Jarvie redeemed himself with the equaliser when a raking Arthur Graham cross to the back post found Harper who headed back for our man to nod home. “To this day Joe says: ‘I knew you’d be rushing into the box’.” The goal monster revered by the Beach End possessed a fine football brain. “So did Jocky Scott, my other great friend in the team.” Jarvie, it should be said, wasn’t lacking cleverness himself.
Celtic, he admits, “battered” the Dons for the remainder of extra-time. “We were fortunate that all their chances fell to Danny McGrain who slipped them by the far post.” Back in the Granite City an open-topped bus paraded along Union Street with a weel-kent face leading the way. “Hermit – Jim Hermiston – had been a fine player for us but, with a family coming along, he decided to join the police. It was good to have him with us that day.”
Jarvie hails from Annathill in Lanarkshire, which was a tiny mining village of just three streets when he was growing up. “All the men worked down the local colliery, the Bedlay. My dad aye said, ‘I must take you down the pit one day,’ but he never did. He didn’t want me to become a miner, though. I think his generation realised it wasn’t a career for young lads. He sometimes did ‘doublers’, one eight-hour shift followed by another, and when he came back up he’d be spitting coal dust. That’s what killed a lot of these guys in the end.”
I make the mistake of assuming that Jarvie, capped three times in 1971 as a part-time footballer, is Annathill’s most famous son. “Oh no,” he says, “Bobby Flavell and Frank Brennan went from the village to playing for Scotland.” Brennan was on Airdrie’s books during the Second World War, clocked up more than 300 games for Newcastle United and coached as far afield as Singapore and Trinidad. Flavell, another ex-Diamond, was even more exotic, playing alongside Alfredo Di Stefano in a pirate 1950s Colombian league bankrolled by cattle barons before returning to Scotland in semi-disgrace, eventually being taken in by Dundee where his goals helped win two League Cups.
Life in Annathill was spartan for young Jarvie. “There was a sweetie shop across from the school but we had to share an outside loo with our neighbours. And most times there was only one ball to go round the whole village. Everyone would play, including the dads but, when it burst, the game was a bogey. I remember once I had the only ball and older boys would pay me tuppence for a shot of it.”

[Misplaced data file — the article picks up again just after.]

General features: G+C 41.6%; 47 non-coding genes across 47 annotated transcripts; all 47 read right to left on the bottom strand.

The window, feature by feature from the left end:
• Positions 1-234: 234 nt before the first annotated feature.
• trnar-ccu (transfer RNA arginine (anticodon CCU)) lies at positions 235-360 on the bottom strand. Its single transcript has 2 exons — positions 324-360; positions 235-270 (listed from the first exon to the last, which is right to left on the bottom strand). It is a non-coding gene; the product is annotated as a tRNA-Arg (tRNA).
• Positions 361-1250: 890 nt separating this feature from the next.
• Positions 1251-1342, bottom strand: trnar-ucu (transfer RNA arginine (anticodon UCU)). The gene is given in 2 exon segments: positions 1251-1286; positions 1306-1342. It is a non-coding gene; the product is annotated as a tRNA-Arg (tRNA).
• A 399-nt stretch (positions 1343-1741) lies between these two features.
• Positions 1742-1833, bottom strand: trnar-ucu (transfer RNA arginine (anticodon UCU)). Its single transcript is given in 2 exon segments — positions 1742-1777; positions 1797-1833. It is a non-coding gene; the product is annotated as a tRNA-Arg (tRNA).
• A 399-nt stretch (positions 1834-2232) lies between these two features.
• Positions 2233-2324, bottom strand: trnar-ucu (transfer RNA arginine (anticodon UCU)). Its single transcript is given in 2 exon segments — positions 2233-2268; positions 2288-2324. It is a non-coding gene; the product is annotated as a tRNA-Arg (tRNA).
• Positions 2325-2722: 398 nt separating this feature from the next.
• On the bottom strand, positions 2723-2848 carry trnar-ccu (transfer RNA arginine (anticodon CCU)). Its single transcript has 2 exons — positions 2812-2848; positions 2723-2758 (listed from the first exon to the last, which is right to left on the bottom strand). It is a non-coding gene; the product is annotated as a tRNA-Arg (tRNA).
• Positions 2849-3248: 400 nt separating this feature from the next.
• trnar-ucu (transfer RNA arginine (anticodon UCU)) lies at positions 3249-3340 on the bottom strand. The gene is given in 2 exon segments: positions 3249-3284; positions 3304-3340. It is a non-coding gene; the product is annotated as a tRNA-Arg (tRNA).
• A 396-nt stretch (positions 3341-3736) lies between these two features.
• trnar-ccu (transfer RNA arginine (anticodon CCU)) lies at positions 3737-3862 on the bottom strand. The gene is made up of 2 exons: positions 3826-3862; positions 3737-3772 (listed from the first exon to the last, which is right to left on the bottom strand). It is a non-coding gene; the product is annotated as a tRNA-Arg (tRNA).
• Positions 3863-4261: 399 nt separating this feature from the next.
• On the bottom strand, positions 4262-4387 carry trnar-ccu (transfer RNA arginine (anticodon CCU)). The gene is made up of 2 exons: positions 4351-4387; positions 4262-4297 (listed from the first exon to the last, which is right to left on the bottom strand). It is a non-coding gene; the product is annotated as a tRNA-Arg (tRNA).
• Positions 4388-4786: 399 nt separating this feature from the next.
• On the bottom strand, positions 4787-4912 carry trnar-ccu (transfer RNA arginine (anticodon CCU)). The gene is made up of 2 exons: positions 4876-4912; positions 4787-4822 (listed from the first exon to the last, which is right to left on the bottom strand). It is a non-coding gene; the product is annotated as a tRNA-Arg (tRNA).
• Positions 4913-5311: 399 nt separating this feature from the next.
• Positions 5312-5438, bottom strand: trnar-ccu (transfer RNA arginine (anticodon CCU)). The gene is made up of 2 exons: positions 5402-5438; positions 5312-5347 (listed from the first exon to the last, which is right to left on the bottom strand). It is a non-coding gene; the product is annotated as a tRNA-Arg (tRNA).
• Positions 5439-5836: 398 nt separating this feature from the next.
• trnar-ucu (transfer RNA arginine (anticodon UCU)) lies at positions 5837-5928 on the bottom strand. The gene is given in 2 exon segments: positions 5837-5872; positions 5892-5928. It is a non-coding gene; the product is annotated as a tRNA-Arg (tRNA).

After starring as a junior, Jarvie, an auto electrician to trade, signed for Airdrie with a Broomfield legend playing a fulsome part in his five years at the club. “Ian McMillan scouted me, reported for TV on my debut in the New Year’s Day derby against Motherwell when I scored two goals, managed me and paired me up front with Drew Busby – then sold me to Aberdeen for £72,000.” The double-Drew partnership was highly productive. “My namesake was strong and bustling and great to play alongside, although I must admit when he charged in on goalkeepers I used to close my eyes. I don’t see so much of him these days although we exchange Christmas cards and when I was recovering in hospital from my operation he was straight in to see me.”
Jarvie’s health scare prompted loads of “Get well soon” messages on Diamonds fansites and supporters were soon recalling the exploits of rummle-them-up Busby and his more artistically-inclined sidekick. “One season we scored 24 goals each. From a part-time team like Airdrie that was good going.” This was 1970-71 when a Texaco Cup place was clinched on goal difference, Jarvie netting the crucial counter in a 7-1 win over a Falkirk side containing A. Ferguson at centre-forward.
Airdrie went all the way to the final, a four-goal Jarvie blitz against Huddersfield Town being the highlight of the run. “To win the cup we had to beat Brian Clough’s Derby County. It was nil-nil after the first leg at Broomfield but we were still confident. Then Derby called off the return late in the day because of a waterlogged pitch. We thought they treated us poorly as our fans were already well down the road. When it was eventually played Drew clattered their goalie and a few minutes later I got the retaliation – a punch in the face. Unfortunately we lost 2-1.”